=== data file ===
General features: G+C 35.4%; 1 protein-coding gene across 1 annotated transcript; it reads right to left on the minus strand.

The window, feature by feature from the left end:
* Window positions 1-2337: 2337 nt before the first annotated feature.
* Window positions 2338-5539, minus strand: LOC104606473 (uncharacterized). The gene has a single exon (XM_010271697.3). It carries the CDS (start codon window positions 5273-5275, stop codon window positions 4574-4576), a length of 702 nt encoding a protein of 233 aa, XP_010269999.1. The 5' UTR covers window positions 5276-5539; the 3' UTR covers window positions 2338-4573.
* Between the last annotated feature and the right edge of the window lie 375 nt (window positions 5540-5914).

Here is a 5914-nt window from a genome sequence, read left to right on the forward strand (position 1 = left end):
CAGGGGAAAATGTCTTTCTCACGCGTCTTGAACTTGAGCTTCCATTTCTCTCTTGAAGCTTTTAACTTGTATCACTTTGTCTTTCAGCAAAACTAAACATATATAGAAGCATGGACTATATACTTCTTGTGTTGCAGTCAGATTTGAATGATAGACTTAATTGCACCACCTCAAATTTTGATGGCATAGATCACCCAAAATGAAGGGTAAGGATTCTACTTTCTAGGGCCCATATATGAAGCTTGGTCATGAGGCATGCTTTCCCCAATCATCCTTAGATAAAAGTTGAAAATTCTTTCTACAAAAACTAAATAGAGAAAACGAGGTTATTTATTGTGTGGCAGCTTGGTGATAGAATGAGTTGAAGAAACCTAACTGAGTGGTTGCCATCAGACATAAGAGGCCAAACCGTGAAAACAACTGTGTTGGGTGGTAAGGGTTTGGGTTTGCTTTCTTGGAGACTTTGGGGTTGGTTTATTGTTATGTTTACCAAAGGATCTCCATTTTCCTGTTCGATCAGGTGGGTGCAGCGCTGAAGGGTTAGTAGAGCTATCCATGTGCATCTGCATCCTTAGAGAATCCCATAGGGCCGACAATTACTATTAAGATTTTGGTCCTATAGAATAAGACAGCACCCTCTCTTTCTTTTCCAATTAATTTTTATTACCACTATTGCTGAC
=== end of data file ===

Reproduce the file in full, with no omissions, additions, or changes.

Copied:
General features: G+C 35.4%; 1 protein-coding gene across 1 annotated transcript; it reads right to left on the minus strand.

The window, feature by feature from the left end:
* Window positions 1-2337: 2337 nt before the first annotated feature.
* Window positions 2338-5539, minus strand: LOC104606473 (uncharacterized). The gene has a single exon (XM_010271697.3). It carries the CDS (start codon window positions 5273-5275, stop codon window positions 4574-4576), a length of 702 nt encoding a protein of 233 aa, XP_010269999.1. The 5' UTR covers window positions 5276-5539; the 3' UTR covers window positions 2338-4573.
* Between the last annotated feature and the right edge of the window lie 375 nt (window positions 5540-5914).

Here is a 5914-nt window from a genome sequence, read left to right on the forward strand (position 1 = left end):
CAGGGGAAAATGTCTTTCTCACGCGTCTTGAACTTGAGCTTCCATTTCTCTCTTGAAGCTTTTAACTTGTATCACTTTGTCTTTCAGCAAAACTAAACATATATAGAAGCATGGACTATATACTTCTTGTGTTGCAGTCAGATTTGAATGATAGACTTAATTGCACCACCTCAAATTTTGATGGCATAGATCACCCAAAATGAAGGGTAAGGATTCTACTTTCTAGGGCCCATATATGAAGCTTGGTCATGAGGCATGCTTTCCCCAATCATCCTTAGATAAAAGTTGAAAATTCTTTCTACAAAAACTAAATAGAGAAAACGAGGTTATTTATTGTGTGGCAGCTTGGTGATAGAATGAGTTGAAGAAACCTAACTGAGTGGTTGCCATCAGACATAAGAGGCCAAACCGTGAAAACAACTGTGTTGGGTGGTAAGGGTTTGGGTTTGCTTTCTTGGAGACTTTGGGGTTGGTTTATTGTTATGTTTACCAAAGGATCTCCATTTTCCTGTTCGATCAGGTGGGTGCAGCGCTGAAGGGTTAGTAGAGCTATCCATGTGCATCTGCATCCTTAGAGAATCCCATAGGGCCGACAATTACTATTAAGATTTTGGTCCTATAGAATAAGACAGCACCCTCTCTTTCTTTTCCAATTAATTTTTATTACCACTATTGCTGAC